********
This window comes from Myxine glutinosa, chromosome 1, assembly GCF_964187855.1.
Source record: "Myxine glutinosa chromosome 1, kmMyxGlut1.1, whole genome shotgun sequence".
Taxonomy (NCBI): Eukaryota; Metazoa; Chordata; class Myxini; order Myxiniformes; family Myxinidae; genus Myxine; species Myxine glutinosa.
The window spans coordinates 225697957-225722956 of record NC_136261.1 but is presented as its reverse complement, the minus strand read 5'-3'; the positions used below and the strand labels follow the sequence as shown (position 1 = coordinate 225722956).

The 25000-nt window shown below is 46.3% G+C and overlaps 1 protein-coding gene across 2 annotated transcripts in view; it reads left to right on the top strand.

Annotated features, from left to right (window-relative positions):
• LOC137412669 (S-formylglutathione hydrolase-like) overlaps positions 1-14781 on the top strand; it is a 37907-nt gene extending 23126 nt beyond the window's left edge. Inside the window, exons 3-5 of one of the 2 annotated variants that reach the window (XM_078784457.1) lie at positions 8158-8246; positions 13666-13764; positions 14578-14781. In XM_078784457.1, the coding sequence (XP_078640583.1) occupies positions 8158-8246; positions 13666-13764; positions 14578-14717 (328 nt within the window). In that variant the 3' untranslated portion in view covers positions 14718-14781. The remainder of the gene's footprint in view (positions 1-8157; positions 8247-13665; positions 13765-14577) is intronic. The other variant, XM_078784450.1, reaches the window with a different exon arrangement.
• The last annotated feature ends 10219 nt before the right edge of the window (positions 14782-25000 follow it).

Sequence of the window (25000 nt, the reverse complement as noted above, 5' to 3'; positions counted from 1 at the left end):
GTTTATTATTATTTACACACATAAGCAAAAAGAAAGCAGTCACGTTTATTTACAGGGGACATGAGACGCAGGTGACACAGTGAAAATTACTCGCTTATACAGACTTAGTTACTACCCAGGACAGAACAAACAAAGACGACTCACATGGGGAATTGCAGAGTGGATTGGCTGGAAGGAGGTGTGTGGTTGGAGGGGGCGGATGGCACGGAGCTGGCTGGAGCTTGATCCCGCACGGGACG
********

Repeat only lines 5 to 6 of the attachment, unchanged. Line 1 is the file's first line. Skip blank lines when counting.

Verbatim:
The 25000-nt window shown below is 46.3% G+C and overlaps 1 protein-coding gene across 2 annotated transcripts in view; it reads left to right on the top strand.

Annotated features, from left to right (window-relative positions):